Hiring technology employees isn't as easy as it used to be. In fact, it's getting downright confusing.
Crosscurrents abound, says Gartner analyst Diane Morello. To wit, Baby Boomers are nearing retirement. Teens brought up with MySpace will be entering the work force and jobs will be global. Morello noted one company shut down instant messaging at work--that's a symbol to turn off young workers.
So how do you attract top technology talent?
"The quest for talent means that nothing you've done in the past will suffice," says Morello, speaking at the Gartner Symposium/ITxpo.
Among the things that are changing:
To navigate those changes, Morello noted that companies have to ask whether they have the talent to move ahead, and must realize that job descriptions may not reflect the talent of the staff. Companies also need to figure out their tendencies. Is the company ruled by policies? Or is it aggressive?
Making things more complicated is that talent to your company may not mean technical aptitude. You're going to need workers that are versatile. You may even need what Gartner calls a "deployee," someone that can be parachuted into multiple situations.
Some tips to find talent:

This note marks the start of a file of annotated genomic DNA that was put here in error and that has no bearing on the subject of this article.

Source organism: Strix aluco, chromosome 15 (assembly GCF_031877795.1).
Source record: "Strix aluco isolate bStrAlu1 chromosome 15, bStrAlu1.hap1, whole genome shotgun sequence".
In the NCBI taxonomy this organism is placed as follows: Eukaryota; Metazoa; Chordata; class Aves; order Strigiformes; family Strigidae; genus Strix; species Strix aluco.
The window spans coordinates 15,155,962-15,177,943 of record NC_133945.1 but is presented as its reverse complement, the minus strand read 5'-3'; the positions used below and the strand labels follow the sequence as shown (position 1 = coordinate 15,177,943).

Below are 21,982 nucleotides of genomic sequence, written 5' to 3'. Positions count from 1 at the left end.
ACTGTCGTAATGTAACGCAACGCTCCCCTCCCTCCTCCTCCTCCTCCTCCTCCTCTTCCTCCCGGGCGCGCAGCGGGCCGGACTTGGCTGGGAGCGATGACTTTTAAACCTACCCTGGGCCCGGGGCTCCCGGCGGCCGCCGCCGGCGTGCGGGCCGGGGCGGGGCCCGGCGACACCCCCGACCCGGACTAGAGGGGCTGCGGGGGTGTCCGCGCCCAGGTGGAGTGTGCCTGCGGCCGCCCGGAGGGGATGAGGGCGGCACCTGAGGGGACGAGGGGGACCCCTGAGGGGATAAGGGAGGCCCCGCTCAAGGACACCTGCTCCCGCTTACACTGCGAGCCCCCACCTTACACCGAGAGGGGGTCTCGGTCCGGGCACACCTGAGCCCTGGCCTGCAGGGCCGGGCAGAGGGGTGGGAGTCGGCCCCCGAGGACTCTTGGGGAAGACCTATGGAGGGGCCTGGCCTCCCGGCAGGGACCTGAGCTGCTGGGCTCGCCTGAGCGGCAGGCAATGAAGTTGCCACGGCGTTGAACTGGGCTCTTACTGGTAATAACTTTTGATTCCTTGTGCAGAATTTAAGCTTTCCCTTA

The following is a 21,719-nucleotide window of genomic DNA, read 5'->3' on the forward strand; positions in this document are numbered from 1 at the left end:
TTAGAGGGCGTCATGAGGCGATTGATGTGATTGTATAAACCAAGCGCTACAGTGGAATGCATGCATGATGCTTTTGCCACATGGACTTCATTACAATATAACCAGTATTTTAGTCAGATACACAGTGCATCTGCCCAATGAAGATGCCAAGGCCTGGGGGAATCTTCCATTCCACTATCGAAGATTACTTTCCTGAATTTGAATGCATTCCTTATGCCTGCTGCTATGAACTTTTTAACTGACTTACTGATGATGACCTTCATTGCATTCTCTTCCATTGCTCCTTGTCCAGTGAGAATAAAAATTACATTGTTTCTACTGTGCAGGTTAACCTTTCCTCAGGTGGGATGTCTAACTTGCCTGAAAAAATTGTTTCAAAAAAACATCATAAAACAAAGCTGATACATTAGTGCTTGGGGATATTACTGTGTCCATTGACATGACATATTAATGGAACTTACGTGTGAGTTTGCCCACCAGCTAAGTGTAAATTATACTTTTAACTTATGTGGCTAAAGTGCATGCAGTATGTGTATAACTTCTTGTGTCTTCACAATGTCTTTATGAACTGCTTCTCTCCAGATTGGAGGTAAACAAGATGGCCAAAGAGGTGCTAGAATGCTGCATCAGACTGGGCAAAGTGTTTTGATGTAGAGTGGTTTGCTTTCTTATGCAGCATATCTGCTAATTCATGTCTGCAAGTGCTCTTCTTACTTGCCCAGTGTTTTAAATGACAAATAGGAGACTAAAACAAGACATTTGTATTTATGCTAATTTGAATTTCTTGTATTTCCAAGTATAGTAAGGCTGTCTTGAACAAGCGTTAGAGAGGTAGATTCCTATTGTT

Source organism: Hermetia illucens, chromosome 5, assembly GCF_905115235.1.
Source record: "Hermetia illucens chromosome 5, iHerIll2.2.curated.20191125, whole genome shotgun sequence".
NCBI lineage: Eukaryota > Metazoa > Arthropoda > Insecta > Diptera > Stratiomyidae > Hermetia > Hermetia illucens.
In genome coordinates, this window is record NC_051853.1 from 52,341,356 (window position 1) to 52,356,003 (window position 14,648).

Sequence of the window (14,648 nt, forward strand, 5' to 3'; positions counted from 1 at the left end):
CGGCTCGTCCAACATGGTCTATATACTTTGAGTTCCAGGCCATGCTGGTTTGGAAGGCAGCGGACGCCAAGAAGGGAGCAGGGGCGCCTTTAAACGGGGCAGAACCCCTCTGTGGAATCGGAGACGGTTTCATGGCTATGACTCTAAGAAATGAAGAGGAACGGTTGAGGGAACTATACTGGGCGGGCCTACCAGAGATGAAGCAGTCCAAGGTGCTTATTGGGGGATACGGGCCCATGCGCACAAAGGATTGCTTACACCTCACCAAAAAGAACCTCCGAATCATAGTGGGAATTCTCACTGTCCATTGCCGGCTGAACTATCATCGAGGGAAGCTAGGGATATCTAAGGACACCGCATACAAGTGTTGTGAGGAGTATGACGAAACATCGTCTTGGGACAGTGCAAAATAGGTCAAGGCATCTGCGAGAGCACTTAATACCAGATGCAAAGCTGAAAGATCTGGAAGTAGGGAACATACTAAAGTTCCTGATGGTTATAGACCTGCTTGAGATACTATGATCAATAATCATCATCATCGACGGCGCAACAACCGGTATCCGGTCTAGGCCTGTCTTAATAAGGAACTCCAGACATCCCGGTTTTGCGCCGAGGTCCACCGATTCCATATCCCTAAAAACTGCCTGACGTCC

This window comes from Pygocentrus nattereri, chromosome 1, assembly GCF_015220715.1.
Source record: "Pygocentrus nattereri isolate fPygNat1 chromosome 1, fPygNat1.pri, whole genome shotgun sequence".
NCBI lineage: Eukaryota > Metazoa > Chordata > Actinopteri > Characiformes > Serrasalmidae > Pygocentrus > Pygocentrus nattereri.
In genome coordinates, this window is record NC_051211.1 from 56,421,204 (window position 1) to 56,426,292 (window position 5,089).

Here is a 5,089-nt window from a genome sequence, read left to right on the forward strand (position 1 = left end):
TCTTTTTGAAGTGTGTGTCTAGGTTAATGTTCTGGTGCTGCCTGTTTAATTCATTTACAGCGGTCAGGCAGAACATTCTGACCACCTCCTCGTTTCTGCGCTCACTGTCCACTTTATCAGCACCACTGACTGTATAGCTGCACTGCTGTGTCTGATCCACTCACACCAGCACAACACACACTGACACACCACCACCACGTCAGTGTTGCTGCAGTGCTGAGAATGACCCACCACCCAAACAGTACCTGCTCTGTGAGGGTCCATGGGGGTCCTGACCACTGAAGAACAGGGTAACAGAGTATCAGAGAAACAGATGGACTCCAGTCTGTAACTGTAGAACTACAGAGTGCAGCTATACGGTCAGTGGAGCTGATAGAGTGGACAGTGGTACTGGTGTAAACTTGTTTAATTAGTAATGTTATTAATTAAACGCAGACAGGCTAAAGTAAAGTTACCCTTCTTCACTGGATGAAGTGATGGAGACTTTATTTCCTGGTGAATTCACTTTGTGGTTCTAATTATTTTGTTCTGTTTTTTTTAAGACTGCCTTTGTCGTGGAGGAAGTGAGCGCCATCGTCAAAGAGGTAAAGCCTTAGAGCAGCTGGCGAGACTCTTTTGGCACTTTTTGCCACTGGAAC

Check out TeachforAmerica. Morello argues that TeachforAmerica is a place where you can cultivate future workers. Why? These students understand a big mission and wind up with the skills that you'll need in the future.
Advertise jobs abroad for many positions. Don't limit yourself to to a 50 mile circle around corporate headquarters.
Mimic Google. Morello says Google is a company that gets the importance for talent.
Grow your own. Educate current workers and give them the tools to succeed. If you don't have the competence on staff, enable workers to get them. Morello calls this the "refreshment" of workers.
Use social networking. Social networks can be used internally and externally to reassign workers and get referrals. Monitor wikis and Linkedin. F5's Dev Central and the Netflix Prize are examples of ways to find talent externally.